Absent hills, or in addition to them, I use speed. Gently speed up using ICE, then EV using a little less throttle than required to maintain speed. Repeat. This is classic "pulse and glide" hypermiling technique and the car loves it.

I also find I get a lot more charging at 10kW ICE power up to about 20kW, while 30kW quickly gets into hybrid mode as SOC increases. That means a longer, gentler ICE run increases HVB SOC. That's very useful just before a long downhill.

TLAs - three letter acronyms.
HVB - high voltage battery. SOC - state of charge. ICE - internal combustion engine.
And MJ - megajoule, from the chart, is an alternate unit of energy, equal to 0.27 kWh... not sure why I didn't use kWh!

Stay well,
Frank
 

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There is no ICE-only "mode", per se, just EV (ICE off) and Hybrid (ICE on). In Hybrid mode, reducing throttle will bring EV power to 0, so you are not depleting the HVB. This is your ICE-only "mode."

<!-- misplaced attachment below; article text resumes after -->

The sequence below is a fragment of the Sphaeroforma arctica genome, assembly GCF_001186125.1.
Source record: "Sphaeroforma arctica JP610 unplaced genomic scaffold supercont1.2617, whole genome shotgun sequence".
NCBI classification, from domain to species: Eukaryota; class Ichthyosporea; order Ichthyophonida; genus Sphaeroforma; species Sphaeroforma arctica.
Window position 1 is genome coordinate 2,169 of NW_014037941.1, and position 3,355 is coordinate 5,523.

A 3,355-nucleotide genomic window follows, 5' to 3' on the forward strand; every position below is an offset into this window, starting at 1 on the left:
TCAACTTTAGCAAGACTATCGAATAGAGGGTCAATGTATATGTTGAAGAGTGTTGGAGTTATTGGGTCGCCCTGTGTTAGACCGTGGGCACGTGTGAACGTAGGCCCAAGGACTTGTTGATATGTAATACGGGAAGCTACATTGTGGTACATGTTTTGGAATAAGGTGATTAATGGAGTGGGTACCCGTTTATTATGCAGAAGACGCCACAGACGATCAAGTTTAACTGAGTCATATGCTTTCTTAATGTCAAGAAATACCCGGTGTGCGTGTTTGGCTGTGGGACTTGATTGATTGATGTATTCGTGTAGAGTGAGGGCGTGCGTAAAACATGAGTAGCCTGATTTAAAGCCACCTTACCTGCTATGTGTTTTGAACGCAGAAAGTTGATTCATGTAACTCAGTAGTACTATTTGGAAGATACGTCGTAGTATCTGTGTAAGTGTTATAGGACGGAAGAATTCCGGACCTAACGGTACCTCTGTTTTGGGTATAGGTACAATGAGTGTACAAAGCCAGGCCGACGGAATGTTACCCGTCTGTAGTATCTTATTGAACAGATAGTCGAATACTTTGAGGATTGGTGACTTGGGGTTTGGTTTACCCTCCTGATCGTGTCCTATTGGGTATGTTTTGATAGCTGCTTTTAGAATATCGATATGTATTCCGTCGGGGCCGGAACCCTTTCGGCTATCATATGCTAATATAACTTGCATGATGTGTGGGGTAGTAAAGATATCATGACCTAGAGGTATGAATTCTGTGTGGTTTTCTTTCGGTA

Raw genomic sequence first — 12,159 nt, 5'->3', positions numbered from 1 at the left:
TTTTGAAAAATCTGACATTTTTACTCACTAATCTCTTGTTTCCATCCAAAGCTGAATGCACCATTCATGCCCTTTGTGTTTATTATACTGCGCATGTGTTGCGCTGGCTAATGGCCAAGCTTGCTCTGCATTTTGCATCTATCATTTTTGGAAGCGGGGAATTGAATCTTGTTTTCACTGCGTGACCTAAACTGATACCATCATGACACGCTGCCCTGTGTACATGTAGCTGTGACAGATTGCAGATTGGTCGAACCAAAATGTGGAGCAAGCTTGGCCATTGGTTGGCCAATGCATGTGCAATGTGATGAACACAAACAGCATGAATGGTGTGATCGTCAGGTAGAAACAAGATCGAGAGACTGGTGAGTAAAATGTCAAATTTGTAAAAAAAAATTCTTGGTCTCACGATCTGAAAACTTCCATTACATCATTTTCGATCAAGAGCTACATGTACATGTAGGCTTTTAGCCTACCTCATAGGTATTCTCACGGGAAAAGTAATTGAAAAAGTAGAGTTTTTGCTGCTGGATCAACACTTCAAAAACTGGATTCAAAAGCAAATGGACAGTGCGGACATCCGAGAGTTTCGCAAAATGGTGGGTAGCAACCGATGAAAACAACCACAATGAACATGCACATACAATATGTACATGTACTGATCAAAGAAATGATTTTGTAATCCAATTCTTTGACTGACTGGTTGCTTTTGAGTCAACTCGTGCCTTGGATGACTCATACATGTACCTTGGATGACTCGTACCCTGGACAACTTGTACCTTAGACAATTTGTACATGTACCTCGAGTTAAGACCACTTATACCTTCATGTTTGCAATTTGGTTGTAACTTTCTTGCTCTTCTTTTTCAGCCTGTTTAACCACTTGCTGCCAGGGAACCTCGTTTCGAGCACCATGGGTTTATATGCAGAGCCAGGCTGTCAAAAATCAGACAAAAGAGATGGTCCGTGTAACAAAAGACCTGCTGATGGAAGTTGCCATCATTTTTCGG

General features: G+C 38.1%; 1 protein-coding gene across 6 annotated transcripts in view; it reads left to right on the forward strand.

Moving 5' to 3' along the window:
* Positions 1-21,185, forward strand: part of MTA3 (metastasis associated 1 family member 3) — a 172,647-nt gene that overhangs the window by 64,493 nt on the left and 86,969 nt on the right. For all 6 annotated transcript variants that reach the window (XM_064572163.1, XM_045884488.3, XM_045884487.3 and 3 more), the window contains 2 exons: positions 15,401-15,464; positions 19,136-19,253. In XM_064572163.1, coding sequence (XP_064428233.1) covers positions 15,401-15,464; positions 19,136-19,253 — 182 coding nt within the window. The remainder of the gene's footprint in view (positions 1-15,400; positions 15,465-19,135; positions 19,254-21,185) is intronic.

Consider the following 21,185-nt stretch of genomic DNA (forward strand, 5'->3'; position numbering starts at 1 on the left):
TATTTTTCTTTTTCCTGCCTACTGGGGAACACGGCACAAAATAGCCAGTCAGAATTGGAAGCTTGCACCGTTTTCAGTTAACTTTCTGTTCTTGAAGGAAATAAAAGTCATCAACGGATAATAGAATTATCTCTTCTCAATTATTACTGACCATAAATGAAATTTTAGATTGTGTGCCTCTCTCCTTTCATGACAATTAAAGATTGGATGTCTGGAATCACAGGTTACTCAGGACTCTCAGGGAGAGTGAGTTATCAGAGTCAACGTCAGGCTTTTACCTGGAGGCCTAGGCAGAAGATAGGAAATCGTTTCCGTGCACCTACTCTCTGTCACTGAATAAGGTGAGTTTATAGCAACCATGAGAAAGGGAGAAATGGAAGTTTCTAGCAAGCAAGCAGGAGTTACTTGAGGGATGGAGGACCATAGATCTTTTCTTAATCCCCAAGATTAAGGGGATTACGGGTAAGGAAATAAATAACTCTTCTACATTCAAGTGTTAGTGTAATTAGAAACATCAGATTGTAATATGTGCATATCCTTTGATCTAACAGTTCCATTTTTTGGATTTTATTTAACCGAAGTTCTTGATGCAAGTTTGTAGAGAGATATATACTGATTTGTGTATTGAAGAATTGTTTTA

Exactly right. I put the attached together for C-Max, but the Escape is very similar.

Burn fuel (chemical energy) at high efficiency. The car will apportion the resulting energy to accelerate the car (kinetic energy) or charge the HVB (electrical energy). As ICE runs to move the car, store energy in both the HVB and in altitude (potential energy). Then tap those stores to maintain speed in EV mode, with ICE off. Use as little HVB charge as possible by taking advantage of downslopes as you suggest. Charge gently uphill, EV down, then repeat on the next hill. You'll discover tiny hills you never noticed, but which change the car's speed. Learning those is grad school.
View attachment 77199